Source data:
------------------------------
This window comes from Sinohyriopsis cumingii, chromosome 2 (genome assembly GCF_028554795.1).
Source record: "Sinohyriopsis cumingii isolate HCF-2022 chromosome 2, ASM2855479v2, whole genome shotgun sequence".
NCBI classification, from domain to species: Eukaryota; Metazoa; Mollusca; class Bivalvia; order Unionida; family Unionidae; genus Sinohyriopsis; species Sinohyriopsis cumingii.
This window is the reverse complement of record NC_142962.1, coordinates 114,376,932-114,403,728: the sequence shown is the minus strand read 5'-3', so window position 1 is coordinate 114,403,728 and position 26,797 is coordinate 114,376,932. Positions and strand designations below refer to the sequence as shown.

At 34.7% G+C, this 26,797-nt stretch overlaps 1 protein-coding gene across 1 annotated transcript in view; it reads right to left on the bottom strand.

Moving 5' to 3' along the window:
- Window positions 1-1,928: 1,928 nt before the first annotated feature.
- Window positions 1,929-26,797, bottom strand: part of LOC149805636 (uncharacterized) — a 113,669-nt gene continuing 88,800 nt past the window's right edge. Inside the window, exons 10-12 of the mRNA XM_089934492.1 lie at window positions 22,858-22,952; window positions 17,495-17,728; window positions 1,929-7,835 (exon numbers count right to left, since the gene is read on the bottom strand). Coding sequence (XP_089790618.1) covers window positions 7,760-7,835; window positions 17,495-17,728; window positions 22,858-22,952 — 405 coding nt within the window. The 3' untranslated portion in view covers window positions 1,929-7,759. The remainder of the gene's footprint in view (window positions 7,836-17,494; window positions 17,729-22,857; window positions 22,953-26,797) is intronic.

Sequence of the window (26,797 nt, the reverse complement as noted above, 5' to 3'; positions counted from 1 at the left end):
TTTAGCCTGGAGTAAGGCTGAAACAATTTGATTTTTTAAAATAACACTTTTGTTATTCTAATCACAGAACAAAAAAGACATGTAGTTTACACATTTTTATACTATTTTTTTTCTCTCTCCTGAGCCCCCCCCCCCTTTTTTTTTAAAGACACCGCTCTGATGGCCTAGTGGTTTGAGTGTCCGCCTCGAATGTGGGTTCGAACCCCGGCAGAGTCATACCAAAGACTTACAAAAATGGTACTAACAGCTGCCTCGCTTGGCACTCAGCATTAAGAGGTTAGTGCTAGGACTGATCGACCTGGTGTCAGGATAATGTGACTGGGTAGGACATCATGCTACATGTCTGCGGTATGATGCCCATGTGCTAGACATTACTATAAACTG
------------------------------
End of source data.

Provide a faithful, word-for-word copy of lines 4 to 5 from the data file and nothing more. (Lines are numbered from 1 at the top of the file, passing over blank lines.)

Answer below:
This window is the reverse complement of record NC_142962.1, coordinates 114,376,932-114,403,728: the sequence shown is the minus strand read 5'-3', so window position 1 is coordinate 114,403,728 and position 26,797 is coordinate 114,376,932. Positions and strand designations below refer to the sequence as shown.

At 34.7% G+C, this 26,797-nt stretch overlaps 1 protein-coding gene across 1 annotated transcript in view; it reads right to left on the bottom strand.